Via @reidepstein and me, Democrats are still grappling with a president who has no problem deploying racist tweets and attacks, but who voters tend to tune out. https://t.co/ctLFH1SG8z— Maggie Haberman (@maggieNYT) July 30, 2019
There was pretty broad consensus within the White House that with his broadsides against Cummings, Trump had started attacking someone who is well-respected by colleagues in both parties. Trump's last tweet against Cummings was in the last 30 minutes https://t.co/EQvNtrvYSN— Maggie Haberman (@maggieNYT) July 30, 2019
Several White House officials expressed agreement during a staff meeting on Monday morning that the president’s attacks were a bad move, according to people informed about the discussion, but they were uncertain who could intervene with him — or if anyone would even dare try.But:
They privately scoffed at the idea that it was strategy rather than impulse, concluding that any political benefit he might derive by revving up his conservative, largely white base could be offset by alienating more moderate voters in the suburbs of states like Wisconsin and Michigan that he needs to win a second term.
And this is what some Trump advisers are counting on. https://t.co/BqhnOZeGHo— Maggie Haberman (@maggieNYT) July 30, 2019
Suburban women recoil as Trump dives into racial politics https://t.co/Ce25npN7jF— Maggie Haberman (@maggieNYT) July 30, 2019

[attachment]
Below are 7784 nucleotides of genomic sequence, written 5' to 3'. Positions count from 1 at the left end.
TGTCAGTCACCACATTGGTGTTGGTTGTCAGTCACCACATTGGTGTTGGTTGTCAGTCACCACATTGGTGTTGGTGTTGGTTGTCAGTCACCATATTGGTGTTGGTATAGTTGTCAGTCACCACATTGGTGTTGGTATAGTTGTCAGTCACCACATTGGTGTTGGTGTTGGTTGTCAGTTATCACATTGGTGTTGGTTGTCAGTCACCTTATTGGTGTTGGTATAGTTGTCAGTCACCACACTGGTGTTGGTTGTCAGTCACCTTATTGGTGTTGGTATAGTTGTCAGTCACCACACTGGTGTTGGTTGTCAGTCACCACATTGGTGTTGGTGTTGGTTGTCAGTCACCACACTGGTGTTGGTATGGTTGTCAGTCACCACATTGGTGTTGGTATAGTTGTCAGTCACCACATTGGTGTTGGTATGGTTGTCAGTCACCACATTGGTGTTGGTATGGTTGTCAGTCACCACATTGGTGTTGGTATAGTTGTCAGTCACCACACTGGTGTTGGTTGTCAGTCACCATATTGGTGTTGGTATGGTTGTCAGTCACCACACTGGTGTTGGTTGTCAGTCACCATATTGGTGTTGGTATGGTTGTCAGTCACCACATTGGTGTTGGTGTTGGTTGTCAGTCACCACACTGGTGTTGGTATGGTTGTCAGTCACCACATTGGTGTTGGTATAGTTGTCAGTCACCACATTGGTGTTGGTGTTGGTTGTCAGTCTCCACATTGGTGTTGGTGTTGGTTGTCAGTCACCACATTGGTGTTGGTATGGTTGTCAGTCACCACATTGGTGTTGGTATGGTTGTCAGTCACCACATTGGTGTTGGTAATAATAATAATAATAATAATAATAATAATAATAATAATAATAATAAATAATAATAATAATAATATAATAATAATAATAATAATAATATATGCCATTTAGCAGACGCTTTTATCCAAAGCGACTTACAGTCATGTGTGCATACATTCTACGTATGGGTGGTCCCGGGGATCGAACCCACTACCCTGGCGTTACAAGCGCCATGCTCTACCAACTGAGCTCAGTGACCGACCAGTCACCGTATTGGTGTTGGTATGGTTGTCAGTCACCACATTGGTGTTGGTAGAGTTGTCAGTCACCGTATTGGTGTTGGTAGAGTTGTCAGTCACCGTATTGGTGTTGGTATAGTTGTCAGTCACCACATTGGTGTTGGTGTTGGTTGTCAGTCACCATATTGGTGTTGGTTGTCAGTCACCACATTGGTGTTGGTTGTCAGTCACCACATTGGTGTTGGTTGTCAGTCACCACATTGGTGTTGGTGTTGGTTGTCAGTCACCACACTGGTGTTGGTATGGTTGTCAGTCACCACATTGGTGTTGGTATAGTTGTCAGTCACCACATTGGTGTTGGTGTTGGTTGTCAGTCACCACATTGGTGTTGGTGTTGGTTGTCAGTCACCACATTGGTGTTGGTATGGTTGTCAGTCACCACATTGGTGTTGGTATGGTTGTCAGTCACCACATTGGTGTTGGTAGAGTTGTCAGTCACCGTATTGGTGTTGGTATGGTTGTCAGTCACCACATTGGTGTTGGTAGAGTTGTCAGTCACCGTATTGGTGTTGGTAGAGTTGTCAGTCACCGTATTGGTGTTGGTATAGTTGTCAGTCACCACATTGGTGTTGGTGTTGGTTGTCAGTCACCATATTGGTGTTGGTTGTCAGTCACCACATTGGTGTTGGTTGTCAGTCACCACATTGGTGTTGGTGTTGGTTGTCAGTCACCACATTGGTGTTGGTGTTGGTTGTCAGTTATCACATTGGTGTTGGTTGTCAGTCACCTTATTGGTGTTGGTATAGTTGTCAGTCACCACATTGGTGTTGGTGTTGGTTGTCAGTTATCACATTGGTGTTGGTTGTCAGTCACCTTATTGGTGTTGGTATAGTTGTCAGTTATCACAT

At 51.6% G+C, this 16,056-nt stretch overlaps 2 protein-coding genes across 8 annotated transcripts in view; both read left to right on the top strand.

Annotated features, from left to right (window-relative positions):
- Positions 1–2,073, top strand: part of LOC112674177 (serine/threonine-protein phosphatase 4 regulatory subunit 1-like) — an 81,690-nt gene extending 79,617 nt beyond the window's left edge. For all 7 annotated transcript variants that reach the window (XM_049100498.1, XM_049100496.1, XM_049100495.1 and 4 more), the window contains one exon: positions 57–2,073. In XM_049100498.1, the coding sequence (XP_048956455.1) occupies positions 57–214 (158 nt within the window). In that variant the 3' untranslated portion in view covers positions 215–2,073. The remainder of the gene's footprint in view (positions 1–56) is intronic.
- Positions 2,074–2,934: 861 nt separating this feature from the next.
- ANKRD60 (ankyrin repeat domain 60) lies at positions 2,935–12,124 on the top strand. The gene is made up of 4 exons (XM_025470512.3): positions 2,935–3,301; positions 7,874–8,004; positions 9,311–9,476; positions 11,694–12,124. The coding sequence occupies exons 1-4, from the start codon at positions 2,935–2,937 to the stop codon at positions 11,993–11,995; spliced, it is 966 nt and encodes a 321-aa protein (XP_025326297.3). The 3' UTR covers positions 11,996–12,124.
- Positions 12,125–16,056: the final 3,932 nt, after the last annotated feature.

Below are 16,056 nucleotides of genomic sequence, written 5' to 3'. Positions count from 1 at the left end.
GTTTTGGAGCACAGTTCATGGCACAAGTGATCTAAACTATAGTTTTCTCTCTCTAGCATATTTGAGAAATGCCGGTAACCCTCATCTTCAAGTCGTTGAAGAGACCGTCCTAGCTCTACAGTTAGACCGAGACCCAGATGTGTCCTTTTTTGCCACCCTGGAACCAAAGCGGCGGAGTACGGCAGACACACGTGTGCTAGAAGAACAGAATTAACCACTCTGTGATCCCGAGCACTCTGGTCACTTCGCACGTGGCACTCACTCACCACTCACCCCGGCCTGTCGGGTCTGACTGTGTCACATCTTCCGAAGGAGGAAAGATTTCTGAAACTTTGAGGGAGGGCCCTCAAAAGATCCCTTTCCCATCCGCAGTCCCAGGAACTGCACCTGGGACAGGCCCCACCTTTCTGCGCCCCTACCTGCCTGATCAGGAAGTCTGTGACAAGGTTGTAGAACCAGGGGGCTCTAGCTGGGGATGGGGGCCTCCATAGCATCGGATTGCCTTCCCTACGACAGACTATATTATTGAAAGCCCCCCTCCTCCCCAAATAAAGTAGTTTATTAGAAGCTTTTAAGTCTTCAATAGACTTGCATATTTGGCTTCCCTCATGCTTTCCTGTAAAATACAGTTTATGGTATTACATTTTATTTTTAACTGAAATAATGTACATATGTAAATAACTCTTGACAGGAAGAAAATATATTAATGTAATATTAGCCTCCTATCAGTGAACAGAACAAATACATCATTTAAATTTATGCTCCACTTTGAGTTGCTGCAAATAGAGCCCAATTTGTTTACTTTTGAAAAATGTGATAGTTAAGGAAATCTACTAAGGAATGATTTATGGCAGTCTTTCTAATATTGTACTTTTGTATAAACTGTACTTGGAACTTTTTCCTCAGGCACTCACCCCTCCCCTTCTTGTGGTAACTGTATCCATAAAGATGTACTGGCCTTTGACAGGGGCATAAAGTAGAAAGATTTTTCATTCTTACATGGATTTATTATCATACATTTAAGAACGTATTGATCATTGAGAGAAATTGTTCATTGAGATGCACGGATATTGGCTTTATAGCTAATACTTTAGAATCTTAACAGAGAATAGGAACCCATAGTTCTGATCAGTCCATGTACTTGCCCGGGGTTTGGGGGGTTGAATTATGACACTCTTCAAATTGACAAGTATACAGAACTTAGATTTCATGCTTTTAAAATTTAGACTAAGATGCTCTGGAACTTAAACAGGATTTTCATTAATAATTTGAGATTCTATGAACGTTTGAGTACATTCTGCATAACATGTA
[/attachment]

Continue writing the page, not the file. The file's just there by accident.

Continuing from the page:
And on the Hill, rats flee the sinking ship and stop to curse the captain:
Congressional Republicans told the Hill that morale in the caucus is low after functioning as the minority party in the House, and President Donald Trump isn’t helping.Future's so bright, I gotta wear shades! And nothing is certain except more uncertainty! Although:
“The odds are against us retaking the majority,” an unnamed senior Republican lawmaker told the Hill.
The lawmaker partly put the blame on Trump, who’s “made an already hostile political environment worse.”
“Every day there is some indefensible tweet or comment to defend or explain,” the Republican said. “It is exhausting and often embarrassing.”
Rep. Rob Bishop (R-UT) told the Deseret News on Monday that he wouldn’t seek reelection.
And the House Republican caucus was hit especially hard last week when Reps. Martha Roby (R-AL), Pete Olson (R-TX) and Paul Mitchell (R-MI) all announced that they were leaving Congress.
President Trump continued to disparage Rep. Elijah Cummings and his mostly-black constituents on the White House lawn Tuesday.— NPR (@NPR) July 30, 2019
Two hours later, the president was quoting Rev. Martin Luther King, Jr., during a speech about African-American contributions.https://t.co/PqWmezcDKz